Saturday, March 7, 2020


This review originally written for in 2003.

...after all these years, Young Sherlock Holmes is still a good bit of entertainment. Produced by Steven Spielberg and directed by Barry Levinson (Bugsy [review], Wag the Dog) from a screenplay by Chris Columbus (who went on to direct the worst of the Harry Potter franchise [review]), this is the kind of adventure romp for all ages that Spielberg was regularly producing throughout the 1980s. Young Sherlock Holmes came out in 1985, a year after his own Indiana Jones and the Temple of Doom, and in a way, this is like the more cerebral version of that film: less gore, more mystery, and a loving wink to the literature of Sir Arthur Conan Doyle rather than pulp serials.

In this gentle reimagining of the story of Holmes and Watson's first meeting, the future detective is played by Nicholas Rowe (at the time of this writing seen as Rivesh Mantilax on Dr. Who). He meets the nervous and portly Watson (Alan Cox) when the boy comes to his boarding school. They quickly bond, and the relationship dynamic of forward-thinking adventurer and his bumbling pal is established immediately. Holmes is a bit of a misfit at the school, beloved by some teachers, annoying others, and finding jealous rivals amongst the students. An eccentric old professor (Nigel Stock) who keeps trying to build a flying machine is his mentor, and that professor's niece, Elizabeth (Sophie Ward), is the sleuth's sweetheart.

When the kooky professor ends up dead, Holmes realizes that this is one of a string of murders. The local police chief, a fellow named Lestrade (Roger Ashton-Griffiths), doesn't buy the boy's crackpot theories, and a school prank has gotten Holmes expelled. So, he must work in secret with Watson and Sophie, looking for the connection between the deceased and searching for the source of the poisoned thorns that have caused them all to hallucinate their way into a nasty demise.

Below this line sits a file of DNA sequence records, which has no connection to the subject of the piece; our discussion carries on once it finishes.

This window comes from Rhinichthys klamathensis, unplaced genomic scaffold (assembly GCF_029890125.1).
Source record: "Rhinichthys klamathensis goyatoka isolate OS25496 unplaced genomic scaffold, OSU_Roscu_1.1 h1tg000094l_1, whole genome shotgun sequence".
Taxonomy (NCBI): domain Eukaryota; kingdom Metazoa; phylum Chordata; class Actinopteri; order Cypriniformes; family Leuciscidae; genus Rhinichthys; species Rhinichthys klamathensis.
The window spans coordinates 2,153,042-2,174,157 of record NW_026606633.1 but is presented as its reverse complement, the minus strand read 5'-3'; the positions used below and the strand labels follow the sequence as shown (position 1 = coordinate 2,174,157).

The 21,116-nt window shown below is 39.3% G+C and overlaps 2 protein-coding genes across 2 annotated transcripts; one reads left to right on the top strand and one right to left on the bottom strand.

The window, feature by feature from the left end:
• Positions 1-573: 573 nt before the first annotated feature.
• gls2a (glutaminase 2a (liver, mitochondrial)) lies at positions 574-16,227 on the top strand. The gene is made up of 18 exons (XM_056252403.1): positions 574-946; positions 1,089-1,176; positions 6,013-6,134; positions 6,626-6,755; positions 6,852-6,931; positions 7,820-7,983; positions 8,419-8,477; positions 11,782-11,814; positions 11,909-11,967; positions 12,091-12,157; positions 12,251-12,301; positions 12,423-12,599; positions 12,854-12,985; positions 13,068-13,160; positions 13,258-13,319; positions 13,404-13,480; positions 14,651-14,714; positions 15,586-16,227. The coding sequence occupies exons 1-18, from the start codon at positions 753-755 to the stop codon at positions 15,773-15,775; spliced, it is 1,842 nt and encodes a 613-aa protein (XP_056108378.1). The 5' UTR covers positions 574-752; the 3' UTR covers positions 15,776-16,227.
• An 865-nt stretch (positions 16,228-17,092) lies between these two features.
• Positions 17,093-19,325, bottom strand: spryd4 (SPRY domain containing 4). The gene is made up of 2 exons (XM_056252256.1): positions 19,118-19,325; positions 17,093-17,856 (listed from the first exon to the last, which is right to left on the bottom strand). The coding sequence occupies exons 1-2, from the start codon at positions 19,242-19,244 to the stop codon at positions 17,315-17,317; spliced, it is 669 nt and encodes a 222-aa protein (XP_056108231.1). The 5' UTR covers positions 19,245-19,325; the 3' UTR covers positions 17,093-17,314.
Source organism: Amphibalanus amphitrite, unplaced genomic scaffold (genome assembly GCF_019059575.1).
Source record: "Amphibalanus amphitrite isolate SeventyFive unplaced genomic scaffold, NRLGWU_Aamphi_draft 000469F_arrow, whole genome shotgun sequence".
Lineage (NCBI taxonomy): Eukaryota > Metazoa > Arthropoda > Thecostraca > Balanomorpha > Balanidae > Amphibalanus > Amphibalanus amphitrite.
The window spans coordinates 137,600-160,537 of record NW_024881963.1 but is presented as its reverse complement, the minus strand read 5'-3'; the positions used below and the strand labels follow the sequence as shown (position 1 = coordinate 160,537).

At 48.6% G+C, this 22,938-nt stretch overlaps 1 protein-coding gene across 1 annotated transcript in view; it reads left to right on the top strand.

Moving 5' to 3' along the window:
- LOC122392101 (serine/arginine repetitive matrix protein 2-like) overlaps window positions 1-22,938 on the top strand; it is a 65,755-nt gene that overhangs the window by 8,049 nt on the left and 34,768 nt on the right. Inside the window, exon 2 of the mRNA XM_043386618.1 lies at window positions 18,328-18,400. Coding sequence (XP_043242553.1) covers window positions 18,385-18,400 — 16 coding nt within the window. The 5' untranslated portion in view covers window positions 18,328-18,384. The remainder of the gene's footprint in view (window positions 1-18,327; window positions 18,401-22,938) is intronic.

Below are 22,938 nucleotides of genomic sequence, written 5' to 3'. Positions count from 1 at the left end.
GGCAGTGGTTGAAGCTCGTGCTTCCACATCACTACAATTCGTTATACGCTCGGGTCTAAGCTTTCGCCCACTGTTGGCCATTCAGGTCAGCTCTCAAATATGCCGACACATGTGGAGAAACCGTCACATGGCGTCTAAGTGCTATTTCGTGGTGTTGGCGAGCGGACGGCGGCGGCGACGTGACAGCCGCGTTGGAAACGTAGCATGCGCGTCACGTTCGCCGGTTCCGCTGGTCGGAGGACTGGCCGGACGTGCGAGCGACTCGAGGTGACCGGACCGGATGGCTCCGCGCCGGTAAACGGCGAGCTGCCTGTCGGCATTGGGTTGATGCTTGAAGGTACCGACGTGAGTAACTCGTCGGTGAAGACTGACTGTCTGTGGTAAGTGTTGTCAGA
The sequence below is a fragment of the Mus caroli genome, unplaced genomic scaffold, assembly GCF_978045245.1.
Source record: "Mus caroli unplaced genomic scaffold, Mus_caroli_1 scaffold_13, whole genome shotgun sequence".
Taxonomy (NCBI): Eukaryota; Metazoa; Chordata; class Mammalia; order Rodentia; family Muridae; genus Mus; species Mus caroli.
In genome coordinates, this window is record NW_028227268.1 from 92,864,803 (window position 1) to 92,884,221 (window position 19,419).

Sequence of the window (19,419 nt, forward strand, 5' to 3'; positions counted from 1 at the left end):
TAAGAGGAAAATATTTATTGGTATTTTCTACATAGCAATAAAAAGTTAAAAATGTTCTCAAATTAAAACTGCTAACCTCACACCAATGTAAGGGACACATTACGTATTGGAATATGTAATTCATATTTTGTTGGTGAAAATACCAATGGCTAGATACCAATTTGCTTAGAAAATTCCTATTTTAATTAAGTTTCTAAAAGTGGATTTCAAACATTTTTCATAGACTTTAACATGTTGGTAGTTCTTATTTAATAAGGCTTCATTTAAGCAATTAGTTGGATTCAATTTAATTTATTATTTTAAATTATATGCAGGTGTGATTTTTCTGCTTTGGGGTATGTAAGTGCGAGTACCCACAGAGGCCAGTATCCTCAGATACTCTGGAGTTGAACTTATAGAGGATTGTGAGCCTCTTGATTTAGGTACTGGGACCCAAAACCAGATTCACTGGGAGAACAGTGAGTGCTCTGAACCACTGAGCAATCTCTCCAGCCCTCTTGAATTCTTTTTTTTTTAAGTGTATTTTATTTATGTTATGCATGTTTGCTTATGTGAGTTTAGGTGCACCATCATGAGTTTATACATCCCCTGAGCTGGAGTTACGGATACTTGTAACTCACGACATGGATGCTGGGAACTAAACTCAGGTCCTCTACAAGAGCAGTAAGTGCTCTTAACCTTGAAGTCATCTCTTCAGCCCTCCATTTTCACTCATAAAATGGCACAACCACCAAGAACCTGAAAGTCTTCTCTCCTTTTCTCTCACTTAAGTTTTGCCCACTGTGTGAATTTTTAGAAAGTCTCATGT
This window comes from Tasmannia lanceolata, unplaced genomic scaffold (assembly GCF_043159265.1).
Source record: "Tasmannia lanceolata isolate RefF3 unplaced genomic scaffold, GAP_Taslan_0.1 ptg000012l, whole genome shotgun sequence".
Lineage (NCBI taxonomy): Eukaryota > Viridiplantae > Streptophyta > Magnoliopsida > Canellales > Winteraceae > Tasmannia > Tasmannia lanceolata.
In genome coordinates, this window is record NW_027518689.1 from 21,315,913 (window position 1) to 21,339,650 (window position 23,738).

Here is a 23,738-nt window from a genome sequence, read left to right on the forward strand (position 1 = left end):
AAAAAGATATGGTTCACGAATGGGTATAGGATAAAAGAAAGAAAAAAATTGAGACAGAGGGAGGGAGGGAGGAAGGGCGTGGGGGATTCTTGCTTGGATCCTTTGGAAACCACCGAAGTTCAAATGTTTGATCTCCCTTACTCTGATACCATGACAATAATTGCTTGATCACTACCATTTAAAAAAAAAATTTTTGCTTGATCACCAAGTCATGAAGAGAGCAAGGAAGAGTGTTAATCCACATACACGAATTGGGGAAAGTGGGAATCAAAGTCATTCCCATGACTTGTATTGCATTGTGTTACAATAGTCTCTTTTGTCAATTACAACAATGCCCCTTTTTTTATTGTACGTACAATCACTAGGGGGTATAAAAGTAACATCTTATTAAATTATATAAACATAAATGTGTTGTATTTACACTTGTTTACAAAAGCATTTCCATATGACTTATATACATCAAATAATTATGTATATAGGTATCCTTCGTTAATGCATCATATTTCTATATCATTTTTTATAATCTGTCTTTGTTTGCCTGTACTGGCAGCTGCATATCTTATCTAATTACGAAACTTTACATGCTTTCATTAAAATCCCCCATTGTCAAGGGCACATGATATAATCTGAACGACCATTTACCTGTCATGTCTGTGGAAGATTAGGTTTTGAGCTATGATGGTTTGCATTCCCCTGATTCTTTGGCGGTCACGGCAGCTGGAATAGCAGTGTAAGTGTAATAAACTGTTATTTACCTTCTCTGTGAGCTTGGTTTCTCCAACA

The hallucination sequences are some of the more famous from Young Sherlock Holmes, alongside Levinson's homage to his producer, when Holmes and Watson pilot the rickety flying machine past the moon. Most of the delirium is shown as stop-motion animation, and though less smooth than we might be used to today, the old-school quality makes it kind of neat. One could even argue that since they are the delusions of dying men, they need not look real, the way dreams often don't look real. One absolutely stunning effect, though, is a knight who steps out of a stained-glass window. This is credited as the first-ever completely CGI effect in a motion picture, and it was overseen by no less than Pixar-hero John Lasseter while he was still with Industrial, Light and Magic. It's a cool looking creation, and the quality of the achievement extends beyond the historical.

Levinson's direction and Columbus's script are both expertly handled, though at times maybe with too much expertise. Seasoned viewers will be able to spot the technique in both men's work. Levinson's mis en scene for the suspense sequences is lifted straight out of old Val Lewton creepfests, and the twists and turns of the plot offer very little that is surprising. Still, it's the kind of stuff that has worked for decades for a reason, and it's no less effective here. Younger viewers who aren't as familiar with storytelling devices will be totally enraptured. Rowe provides them with a stalwart, intellectual hero they can wish they could be, Cox gives them a sidekick they can identify with, and well, it's hard to imagine a teenage boy not getting a crush on a cutie like Sophie Ward. I know when I was 13 I wanted to hop in the flying peddle-bike and carry her off to our own adventures. Kudos, as well, for the filmmakers not pulling any punches with the ending. There are some dark things here, but ones that make sense in the context of making Sherlock Holmes the man he will become.

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